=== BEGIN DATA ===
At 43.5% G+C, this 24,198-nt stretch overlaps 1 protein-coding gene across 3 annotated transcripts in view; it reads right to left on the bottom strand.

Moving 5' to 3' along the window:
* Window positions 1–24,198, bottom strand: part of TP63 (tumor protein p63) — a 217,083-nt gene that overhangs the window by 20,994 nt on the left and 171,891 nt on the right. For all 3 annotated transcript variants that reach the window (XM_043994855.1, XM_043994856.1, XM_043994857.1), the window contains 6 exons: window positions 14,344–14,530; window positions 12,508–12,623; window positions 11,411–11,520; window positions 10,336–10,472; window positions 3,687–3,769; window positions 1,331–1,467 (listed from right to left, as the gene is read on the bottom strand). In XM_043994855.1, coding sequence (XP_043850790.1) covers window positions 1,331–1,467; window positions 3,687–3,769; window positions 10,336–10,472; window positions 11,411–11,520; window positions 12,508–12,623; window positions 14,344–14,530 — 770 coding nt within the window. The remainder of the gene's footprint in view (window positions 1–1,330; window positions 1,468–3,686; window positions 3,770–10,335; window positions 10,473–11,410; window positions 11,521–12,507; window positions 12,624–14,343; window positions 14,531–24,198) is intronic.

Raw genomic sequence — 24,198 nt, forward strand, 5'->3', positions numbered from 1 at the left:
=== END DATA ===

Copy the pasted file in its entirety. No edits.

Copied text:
At 43.5% G+C, this 24,198-nt stretch overlaps 1 protein-coding gene across 3 annotated transcripts in view; it reads right to left on the bottom strand.

Moving 5' to 3' along the window:
* Window positions 1–24,198, bottom strand: part of TP63 (tumor protein p63) — a 217,083-nt gene that overhangs the window by 20,994 nt on the left and 171,891 nt on the right. For all 3 annotated transcript variants that reach the window (XM_043994855.1, XM_043994856.1, XM_043994857.1), the window contains 6 exons: window positions 14,344–14,530; window positions 12,508–12,623; window positions 11,411–11,520; window positions 10,336–10,472; window positions 3,687–3,769; window positions 1,331–1,467 (listed from right to left, as the gene is read on the bottom strand). In XM_043994855.1, coding sequence (XP_043850790.1) covers window positions 1,331–1,467; window positions 3,687–3,769; window positions 10,336–10,472; window positions 11,411–11,520; window positions 12,508–12,623; window positions 14,344–14,530 — 770 coding nt within the window. The remainder of the gene's footprint in view (window positions 1–1,330; window positions 1,468–3,686; window positions 3,770–10,335; window positions 10,473–11,410; window positions 11,521–12,507; window positions 12,624–14,343; window positions 14,531–24,198) is intronic.

Raw genomic sequence — 24,198 nt, forward strand, 5'->3', positions numbered from 1 at the left: